the Journal of Applied Research
in Clinical and Experimental Therapeutics

Current Issue

Volume 1 - 2001

Volume 2 - 2002

Volume 3 - 2003

Volume 4 - 2004

Volume 5- 2005

Reprint Information

Back to The Journal of Applied Research

©2000-2005. All Rights Reserved. Therapeutic Solutions LLC

Click here for information on how to order reprints of this article.
the Journal of Applied Research
in Clinical and Experimental Therapeutics

Current Issue

Volume 6 - 2006

Volume 5- 2005

Volume 4 - 2004

Volume 3 - 2003

Volume 2 - 2002

Volume 1 - 2001

Reprint Information

Back to The Journal of Applied Research

©2000-2005. All Rights Reserved. Therapeutic Solutions LLC

Click here for information on how to order reprints of this article.

Hypogammaglobulinemia in an Older Male Population



Harsha N. Shantaveerapa, MD

Celso T. Ebeo, MD

Ryland P. Byrd, Jr., MD

Thomas M. Roy, MD


The Veterans Affairs Medical Center

Division of Pulmonary Medicine

PO Box 4000

Mountain Home, TN 37684-4000


The Division of Pulmonary and Critical Care Medicine

James H. Quillen College of Medicine

East Tennessee State University

Johnson City, TN


Key Words: hypogammaglobulinemia, B lymphocytes, corticosteroids



Hypogammaglobulinemia (HGG) is a rare immunodeficiency disorder. However, HGG appears to occur more frequently in the older male veteran population than is reported in the general population. The spectrum of diseases associated with HGG in these patients also differs from those described for the general population. Identifying the patient with HGG is important since appropriate treatment may reduce end organ damage and mortality.



Hypogammaglobulinemia (HGG) is a disorder in which B lymphocytes produce few or no antibodies. The estimated prevalence of HGG in the general population is 0.77/100,000.1 The spectrum of illnesses associated with HGG is broad.2 Recognition of immunodeficiency disorders is important, as appropriate therapy may reduce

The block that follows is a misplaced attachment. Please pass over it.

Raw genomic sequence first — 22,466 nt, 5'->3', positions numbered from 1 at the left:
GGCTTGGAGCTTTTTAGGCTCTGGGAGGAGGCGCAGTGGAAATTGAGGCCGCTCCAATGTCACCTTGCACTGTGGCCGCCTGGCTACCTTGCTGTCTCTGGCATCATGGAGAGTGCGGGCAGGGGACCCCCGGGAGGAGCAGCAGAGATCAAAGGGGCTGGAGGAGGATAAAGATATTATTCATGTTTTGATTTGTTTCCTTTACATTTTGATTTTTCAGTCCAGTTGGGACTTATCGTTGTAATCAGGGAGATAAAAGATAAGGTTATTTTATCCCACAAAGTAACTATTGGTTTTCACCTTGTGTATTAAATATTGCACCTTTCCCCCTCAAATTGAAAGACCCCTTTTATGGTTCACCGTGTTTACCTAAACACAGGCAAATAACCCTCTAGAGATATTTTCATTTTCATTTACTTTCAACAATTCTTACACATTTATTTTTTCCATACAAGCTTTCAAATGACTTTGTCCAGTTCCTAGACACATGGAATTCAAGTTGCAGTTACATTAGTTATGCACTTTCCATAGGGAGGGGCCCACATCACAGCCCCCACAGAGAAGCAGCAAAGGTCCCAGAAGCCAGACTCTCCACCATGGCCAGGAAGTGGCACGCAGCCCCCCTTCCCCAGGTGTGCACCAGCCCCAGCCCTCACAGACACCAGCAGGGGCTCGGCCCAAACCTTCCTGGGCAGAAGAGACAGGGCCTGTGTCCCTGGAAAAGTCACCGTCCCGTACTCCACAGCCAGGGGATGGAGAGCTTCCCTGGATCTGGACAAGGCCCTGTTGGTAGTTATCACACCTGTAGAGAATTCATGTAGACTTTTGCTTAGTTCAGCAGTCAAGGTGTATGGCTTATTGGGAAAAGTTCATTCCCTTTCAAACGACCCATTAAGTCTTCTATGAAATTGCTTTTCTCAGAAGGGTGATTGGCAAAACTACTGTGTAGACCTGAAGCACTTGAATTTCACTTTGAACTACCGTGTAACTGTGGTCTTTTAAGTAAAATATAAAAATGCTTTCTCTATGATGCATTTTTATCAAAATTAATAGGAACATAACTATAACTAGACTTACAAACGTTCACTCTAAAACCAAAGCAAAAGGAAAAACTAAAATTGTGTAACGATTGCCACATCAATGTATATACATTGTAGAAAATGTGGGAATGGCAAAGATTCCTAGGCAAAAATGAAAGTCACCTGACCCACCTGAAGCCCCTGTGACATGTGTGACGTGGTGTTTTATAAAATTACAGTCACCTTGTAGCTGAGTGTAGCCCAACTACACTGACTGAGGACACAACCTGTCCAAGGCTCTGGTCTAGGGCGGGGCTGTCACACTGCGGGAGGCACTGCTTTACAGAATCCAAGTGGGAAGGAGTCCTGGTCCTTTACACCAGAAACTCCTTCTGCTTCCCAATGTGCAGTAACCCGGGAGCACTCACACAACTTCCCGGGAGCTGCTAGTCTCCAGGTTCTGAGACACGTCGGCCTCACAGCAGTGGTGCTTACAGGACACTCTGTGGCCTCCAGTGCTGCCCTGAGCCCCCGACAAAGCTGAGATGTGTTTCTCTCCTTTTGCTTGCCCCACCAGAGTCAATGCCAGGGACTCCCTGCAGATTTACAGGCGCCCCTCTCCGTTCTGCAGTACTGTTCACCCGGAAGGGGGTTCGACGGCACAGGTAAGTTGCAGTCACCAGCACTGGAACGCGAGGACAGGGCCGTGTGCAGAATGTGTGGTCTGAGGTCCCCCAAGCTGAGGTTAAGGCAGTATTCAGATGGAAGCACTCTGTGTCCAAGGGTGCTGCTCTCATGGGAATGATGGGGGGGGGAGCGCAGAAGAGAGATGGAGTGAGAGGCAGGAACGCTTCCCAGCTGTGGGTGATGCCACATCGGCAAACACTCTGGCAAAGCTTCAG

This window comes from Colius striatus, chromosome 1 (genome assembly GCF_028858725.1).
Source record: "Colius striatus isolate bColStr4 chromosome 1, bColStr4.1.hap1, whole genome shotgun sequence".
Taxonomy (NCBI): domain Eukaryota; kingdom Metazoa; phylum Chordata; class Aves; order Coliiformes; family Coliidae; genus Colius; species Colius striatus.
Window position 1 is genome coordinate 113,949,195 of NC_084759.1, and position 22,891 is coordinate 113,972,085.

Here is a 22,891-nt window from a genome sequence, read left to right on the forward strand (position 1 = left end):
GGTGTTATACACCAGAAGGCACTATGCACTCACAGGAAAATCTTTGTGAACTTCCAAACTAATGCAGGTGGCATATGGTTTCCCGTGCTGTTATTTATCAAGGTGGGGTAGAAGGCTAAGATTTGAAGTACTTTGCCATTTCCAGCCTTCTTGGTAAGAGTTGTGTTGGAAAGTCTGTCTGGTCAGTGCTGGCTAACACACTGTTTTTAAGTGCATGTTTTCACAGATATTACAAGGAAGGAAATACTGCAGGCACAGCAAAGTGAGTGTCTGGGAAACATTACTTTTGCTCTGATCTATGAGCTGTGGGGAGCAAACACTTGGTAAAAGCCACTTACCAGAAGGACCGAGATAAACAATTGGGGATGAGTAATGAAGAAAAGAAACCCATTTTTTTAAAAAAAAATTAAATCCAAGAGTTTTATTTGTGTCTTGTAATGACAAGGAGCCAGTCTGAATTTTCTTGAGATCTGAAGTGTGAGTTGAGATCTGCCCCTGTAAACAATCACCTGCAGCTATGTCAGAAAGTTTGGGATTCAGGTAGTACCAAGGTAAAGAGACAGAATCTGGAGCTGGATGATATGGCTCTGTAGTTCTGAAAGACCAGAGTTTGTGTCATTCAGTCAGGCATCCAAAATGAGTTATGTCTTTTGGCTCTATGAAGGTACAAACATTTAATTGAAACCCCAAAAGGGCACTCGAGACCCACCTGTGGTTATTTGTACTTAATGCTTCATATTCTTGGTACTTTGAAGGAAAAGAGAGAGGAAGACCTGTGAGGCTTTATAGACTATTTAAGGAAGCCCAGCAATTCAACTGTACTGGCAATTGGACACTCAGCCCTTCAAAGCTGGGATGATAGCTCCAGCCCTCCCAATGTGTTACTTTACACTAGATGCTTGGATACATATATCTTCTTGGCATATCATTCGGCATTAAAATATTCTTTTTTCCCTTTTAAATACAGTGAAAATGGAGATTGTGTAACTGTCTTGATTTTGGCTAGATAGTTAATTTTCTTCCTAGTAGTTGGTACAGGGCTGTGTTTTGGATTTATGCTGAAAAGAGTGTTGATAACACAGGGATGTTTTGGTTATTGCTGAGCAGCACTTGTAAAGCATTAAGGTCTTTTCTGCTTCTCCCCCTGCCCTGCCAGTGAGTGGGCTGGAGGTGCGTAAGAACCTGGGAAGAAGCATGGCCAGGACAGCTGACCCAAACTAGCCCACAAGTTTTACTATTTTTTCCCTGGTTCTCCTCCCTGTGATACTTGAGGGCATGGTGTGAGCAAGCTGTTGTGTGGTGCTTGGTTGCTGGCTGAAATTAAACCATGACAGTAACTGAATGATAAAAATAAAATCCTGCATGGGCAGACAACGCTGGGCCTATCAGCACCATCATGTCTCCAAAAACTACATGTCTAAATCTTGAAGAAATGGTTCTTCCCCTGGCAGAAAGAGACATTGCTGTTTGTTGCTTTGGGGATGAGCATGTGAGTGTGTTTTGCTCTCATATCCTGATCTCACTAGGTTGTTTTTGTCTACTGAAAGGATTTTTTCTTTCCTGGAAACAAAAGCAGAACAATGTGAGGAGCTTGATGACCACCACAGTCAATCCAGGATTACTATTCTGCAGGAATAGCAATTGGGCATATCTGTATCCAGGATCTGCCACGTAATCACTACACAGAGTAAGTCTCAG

long-term morbidity and mortality from recurrent infection.3 The development of

intravenous preparations of gammaglobulin (IVIG) has provided the option of replacement therapy and maintenance of adequate immunoglobulin levels in the physiologic range. Patients treated with IVIG have received clinical benefit as measured by reduced frequency of infections and delayed progression to bronchiectasis and other organ damage.3



The James H. Quillen Veterans Affairs Medical Center (VAMC) is a teaching hospital that provides veteran patients with medical care through a variety of subspecialty clinics. The computerized database was used to identify all patients diagnosed with HGG in the last 5 years. Quantitative immunoglobulin level determinations had been performed at the James H. Quillen VAMC using turbidimetric methods. Subclasses of IgG had been quantitated by nephelometry at a reference laboratory.

The computerized database was also utilized to determine the total number of different patients that had sought medical treatment at the James H. Quillen VAMC during the same 5-year study period. The numbers of distinct patients with chronic obstructive pulmonary disease (COPD) and asthma were also ascertained.

The medical charts of all patients with the diagnosis of HGG were reviewed to determine the etiology of the immunodeficiency. Also recorded were the patients' age and sex, the use of chronic corticosteroids or other immunosuppressive therapy, the presence of recurrent infection, and the patients' quantitative immunoglobulin levels.




During the 5-year study period 37,926 different patients sought medical care at the James H. Quillen VAMC. HGG was suggested and proved in 19 patients and was associated with a variety of disorders (Table). The frequency of documented cases of HGG in our veteran population was 50.1/100,000. All the patients were male with an average age of 63 years.

                 Ten of the patients with HGG fulfilled the American Thoracic Society's definition of chronic bronchitis. Each of these patients with HGG took at least 10 mg/day of oral prednisone for treatment of airflow limitation due to COPD. The oral corticosteroids were thought to be responsible for acquired HGG in these patients. The clinical characteristics of this subgroup have been reported previously.4 Six of these 10 patients also had chronic sinusitis as documented by clinical and radiographic criteria. The James H. Quillen VAMC provided treatment to 5929 COPD patients during the 5-year study period. The frequency of occurrence of HGG in our COPD population was 168.7/100,000.